Virginia: In November 2012 the long-awaited express toll lanes on the Capital Beltway (I-495) opened to traffic, developed as a 75-year toll concession project by Fluor/Transurban. That same team gained the Virginia Department of Transportation’s (VDOT) approval for an adjoining project to convert and expand the existing HOV lanes on I-95 south of the Beltway to express toll lanes. The $925 million project achieved its financial close in July 2012, with ground-breaking the following month. The 28-mile reversible facility includes expansion of the existing HOV lanes from two lanes to three lanes north of the Prince William Parkway and a two-mile extension of the lanes south to Stafford County. Also opening in 2012 was the new Jordan Bridge in Chesapeake, replacing an unsafe lift bridge that had been closed for some years. The bridge was financed entirely privately and operates under a perpetual franchise. Financial closing was also achieved for the Midtown Tunnel project in Norfolk/Hampton Roads, under which a Skanska/Macquarie team is building a new toll tunnel tube, upgrading three existing ones, and building a missing approach road to the Martin Luther King Freeway. The $2.1 billion project was financed by a combination of sponsor equity, tax-exempt private activity bonds, a TIFIA loan, and a $308 million contribution from VDOT. A larger potential PPP concession would double the size of the existing Hampton Roads Bridge/Tunnel. VDOT has also announced that it plans to use a nonprofit corporation approach (under IRC 63-20) to finance the planned US 460 toll road, to be built by Ferrovial under a design-build contract. Despite all this activity, an effort is under way in the legislature to modify the enabling legislation via such changes as prohibiting unsolicited proposals and requiring legislative approvals of negotiated concession agreements.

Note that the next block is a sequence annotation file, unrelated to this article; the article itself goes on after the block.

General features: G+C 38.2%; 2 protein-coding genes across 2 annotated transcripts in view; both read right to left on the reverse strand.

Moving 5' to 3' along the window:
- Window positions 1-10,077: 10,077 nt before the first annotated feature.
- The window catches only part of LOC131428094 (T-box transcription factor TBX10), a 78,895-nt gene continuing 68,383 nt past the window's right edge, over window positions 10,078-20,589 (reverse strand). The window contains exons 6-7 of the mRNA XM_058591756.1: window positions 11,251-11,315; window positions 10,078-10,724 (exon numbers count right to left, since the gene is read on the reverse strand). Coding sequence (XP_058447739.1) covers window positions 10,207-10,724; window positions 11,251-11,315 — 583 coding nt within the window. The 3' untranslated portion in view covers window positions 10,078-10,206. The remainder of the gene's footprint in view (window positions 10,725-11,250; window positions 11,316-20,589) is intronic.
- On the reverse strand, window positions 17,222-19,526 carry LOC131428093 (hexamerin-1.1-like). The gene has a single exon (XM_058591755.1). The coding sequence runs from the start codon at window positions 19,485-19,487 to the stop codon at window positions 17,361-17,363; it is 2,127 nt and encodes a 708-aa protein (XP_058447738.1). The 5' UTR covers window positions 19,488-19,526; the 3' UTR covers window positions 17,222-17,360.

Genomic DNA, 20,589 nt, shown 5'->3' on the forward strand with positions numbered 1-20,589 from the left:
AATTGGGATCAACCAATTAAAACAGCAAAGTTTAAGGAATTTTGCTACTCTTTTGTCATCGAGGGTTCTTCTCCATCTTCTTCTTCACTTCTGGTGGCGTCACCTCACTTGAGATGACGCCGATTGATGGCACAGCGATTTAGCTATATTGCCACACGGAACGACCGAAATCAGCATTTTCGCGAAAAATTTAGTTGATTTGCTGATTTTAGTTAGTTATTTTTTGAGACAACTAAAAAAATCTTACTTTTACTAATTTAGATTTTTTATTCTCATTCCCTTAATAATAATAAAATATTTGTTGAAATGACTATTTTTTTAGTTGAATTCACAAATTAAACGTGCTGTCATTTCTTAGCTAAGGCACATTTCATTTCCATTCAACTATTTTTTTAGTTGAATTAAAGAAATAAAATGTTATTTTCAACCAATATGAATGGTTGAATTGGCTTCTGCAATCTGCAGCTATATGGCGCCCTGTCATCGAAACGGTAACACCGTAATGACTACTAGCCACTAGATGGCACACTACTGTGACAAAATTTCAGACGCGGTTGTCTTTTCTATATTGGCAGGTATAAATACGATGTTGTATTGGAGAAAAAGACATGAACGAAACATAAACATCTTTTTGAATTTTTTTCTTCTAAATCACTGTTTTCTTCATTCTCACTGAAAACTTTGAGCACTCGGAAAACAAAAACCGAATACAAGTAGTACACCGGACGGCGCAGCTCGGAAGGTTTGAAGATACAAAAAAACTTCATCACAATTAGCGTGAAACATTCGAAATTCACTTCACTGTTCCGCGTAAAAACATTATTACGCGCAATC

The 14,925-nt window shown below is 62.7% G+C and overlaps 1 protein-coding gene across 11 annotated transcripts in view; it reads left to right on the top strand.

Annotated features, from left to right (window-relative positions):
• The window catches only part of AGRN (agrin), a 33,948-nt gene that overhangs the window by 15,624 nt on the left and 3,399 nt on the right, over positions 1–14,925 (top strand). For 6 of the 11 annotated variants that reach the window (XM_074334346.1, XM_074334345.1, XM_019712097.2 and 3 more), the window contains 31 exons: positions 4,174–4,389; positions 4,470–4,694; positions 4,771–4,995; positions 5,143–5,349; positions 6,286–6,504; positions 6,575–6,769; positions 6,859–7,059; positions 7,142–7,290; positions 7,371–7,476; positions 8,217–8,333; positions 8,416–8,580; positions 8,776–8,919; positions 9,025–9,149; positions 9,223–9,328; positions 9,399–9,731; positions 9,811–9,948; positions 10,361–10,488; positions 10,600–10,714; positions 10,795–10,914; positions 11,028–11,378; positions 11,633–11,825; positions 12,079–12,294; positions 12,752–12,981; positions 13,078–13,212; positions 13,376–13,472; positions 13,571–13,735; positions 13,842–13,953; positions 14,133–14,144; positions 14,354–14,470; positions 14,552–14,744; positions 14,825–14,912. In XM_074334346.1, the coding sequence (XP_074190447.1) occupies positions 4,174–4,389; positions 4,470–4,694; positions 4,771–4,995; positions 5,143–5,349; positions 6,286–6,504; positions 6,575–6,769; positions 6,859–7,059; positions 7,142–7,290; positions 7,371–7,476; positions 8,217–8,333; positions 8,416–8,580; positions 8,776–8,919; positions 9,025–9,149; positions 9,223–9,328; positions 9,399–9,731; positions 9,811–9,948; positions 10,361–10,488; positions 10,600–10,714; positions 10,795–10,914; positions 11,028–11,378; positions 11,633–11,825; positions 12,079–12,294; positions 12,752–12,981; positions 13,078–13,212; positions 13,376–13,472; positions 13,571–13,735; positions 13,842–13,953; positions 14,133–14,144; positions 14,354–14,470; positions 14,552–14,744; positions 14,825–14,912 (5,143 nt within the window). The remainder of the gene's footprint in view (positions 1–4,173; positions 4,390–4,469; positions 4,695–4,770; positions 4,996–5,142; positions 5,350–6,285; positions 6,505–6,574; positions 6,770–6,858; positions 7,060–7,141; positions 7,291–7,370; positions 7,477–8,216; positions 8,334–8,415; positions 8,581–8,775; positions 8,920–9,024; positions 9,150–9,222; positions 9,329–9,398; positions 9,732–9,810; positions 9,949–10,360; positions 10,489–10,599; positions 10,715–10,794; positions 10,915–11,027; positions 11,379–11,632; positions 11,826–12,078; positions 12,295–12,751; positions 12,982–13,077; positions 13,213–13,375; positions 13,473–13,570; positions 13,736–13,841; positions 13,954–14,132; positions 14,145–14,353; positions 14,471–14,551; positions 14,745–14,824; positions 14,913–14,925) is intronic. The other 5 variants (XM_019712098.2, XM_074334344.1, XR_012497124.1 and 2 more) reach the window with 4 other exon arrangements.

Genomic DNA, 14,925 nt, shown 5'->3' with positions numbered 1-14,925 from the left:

Washington: This state has two conventionally procured toll megaprojects under way: replacement of the SR 520 floating bridge and replacement of the SR 99 Alaskan Way Viaduct with a deep-bore tunnel. A third project is a $1.5 billion effort to add express toll lanes to congested I-405 on the east side of Lake Washington. The state has PPP enabling legislation but thus far has not made use of it.